Flood Potential Outlook
Issued by NWS San Francisco Bay Area, CA

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FGUS76 KMTR 040031

431 PM PST Tue Jan 3 2017


At the current time (Tuesday afternoon), we are watching the
beginnings of a moderate Atmospheric River event make landfall
along the coast of California. Several inches of rain are expected
through the overnight hours across the Bay Area and Central Coast,
with 24-hour totals potentially reaching 6 inches or more in the
Santa Cruz Mountains and 6-10 inches in the Santa Lucia Mountains
of Monterey County. While we are focusing our immediate attention
at the current system, another and potentially more potent
atmospheric river (AR) is expected over the coming weekend.

Forecast models suggest that the next AR system may arrive
Saturday and extend through the weekend and possibly into early
next week. While the current system (Tuesday) is focused more
discretely at the Central Coast, this weekend`s AR system is
expected to deliver heavy rain to a more widely distributed
portion of both the Bay Area and Central Coast. Weather Prediction
Center long-time-scale models suggest that rain totals including
both today`s AR event plus this weekend`s AR event could reach 15
inches or more in the coastal mountains of our area, suggesting
this weekend`s AR system is much more potent. Using these
numbers, coastal mountains of the North Bay, Santa Cruz County,
and Monterey County could see 10 or more inches from this
weekend`s forecast AR event alone. As we move closer to the event
this weekend, higher resolution simulations will become available
that will shed additional light on expected rainfall amounts. The
general consensus and punchline at this time is that next
weekend`s system will be stronger than the system currently
affecting our service area.

If the forecast above is realized, the hydrologic impacts of such
a weather pattern are expected to be numerous and widespread
through many sectors of the service area. With mostly light rain
and brief reprieves expected between tonight`s AR system and the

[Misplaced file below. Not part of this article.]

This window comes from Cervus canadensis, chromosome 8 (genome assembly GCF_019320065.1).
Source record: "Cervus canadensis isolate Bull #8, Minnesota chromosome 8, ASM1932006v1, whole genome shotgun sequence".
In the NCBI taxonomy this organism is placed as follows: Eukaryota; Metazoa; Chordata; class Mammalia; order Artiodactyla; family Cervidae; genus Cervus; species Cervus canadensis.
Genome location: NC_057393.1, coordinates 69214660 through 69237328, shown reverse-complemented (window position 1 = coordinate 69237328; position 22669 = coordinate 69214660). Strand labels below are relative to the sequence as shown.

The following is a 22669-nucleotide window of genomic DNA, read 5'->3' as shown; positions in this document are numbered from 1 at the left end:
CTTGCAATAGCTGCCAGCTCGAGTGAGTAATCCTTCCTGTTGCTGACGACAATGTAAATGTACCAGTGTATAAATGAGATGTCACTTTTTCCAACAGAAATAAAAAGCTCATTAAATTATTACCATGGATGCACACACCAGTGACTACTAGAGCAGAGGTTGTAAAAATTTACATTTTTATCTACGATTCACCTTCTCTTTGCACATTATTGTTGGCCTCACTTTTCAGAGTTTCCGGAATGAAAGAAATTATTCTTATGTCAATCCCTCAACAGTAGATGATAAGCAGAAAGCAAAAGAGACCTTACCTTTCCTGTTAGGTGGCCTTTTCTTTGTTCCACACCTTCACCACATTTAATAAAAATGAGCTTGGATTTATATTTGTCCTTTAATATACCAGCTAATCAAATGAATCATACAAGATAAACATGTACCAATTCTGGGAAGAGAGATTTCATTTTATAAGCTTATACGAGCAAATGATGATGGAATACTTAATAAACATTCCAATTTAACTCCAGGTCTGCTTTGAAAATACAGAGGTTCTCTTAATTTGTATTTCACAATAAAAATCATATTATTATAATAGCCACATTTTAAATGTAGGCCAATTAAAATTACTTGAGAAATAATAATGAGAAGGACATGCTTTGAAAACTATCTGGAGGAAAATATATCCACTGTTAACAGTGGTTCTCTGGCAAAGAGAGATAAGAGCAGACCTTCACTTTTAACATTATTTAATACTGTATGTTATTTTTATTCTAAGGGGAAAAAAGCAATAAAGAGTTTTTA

weekend, soils will likely remain well-saturated in all but the
sandiest of soils. Base flows in creeks and rivers will remain
high, reflecting continual drainage of saturated soils, subsurface
storm flow, and activation and/or rejuvenation of locally spring-
fed systems. Some smaller reservoirs may continue to safely spill
through the week. In combination, this means that the runoff
response to this weekend`s AR event will be quick and most of the
rain will efficiently convert to runoff and streamflow.

Main-stem rivers: River Forecast Center forecasts of stream flow
and stage that extend through this weekend`s AR system have not
yet been simulated at this point in time, but in the coming days
the forecast window will include this weekend`s AR system and so
we will have a more complete picture of expected water levels in
larger rivers of our area. If rainfall predictions remain
consistent to that described above, it is likely some of our
larger river systems will flood. More information on this topic
will be refined and released in the coming days...please stay

Smaller creeks and streams: It is very likely that many flood-
prone creeks and rivers of the Bay Area and Central Coast will
rise above their banks. Lowland valley settings of the North Bay,
which frequently flood, will likely do so with this weekend`s
storm system. The drainages of the Coast Range will also be very
susceptible to flooding. Notably, the watersheds within the Santa
Cruz Mountains and Santa Lucia Mountains will be prone to flooding
because rainfall rates and accumulation are again expected to be
high this weekend. Flash Flood Watches and Warnings will highlight
problem spots and creeks expected to flood, so stay tuned for NWS
issuance of such products in the coming days.

Urban and agricultural areas: With heavy and intense rains
expected, storm drains will likely become overwhelmed in many
urban locations. Storm drains could also be easily backwatered
where receiving water bodies are elevated due to storm runoff
(creeks and rivers). Agricultural areas and rangeland in flatter
valley settings may easily be inundated, especially where soils
have been compacted and are clayey. With a strong focus on the
Central Coast, the lower Pajaro and Salinas Valley agricultural
areas could experience problematic drainage and flooding from this
weekend`s storm system.

Wildfire burn scars: We have already issued a Flash Flood Watch
for the Soberanes and Chimney Burn Scars in Monterey County to
reflect our concern with tonight`s storm and the potential for
heavy rain to engender debris flows in steeper terrain. Our
concern for debris flows within the Soberanes and Chimney Burn
Scars will continue this weekend, but we will also be concerned
with the Loma Burn Scar and Santa Cruz/Santa Clara County and the
Sawmill Burn Scar in Sonoma County. Rainfall rates that exceed
roughly 3/4" to 1" per hour or more will likely cause slope
failure and debris flows within steeper and more intensely burned
terrain. These rates are not outside the realm of possibility for
this weekend`s AR system.

Debris flows and landsliding: Outside of burn scars, elevated
rainfall rates and saturated soils could cause debris flows and
shallow landsliding in the coastal mountainous areas of the Bay
Area and Central Coast.

Please stay tuned for additional information from NWS SF/Monterey
Bay Area, including important Watches, Warnings and Advisories.
Most importantly, be prepared, and stay safe through these storms.


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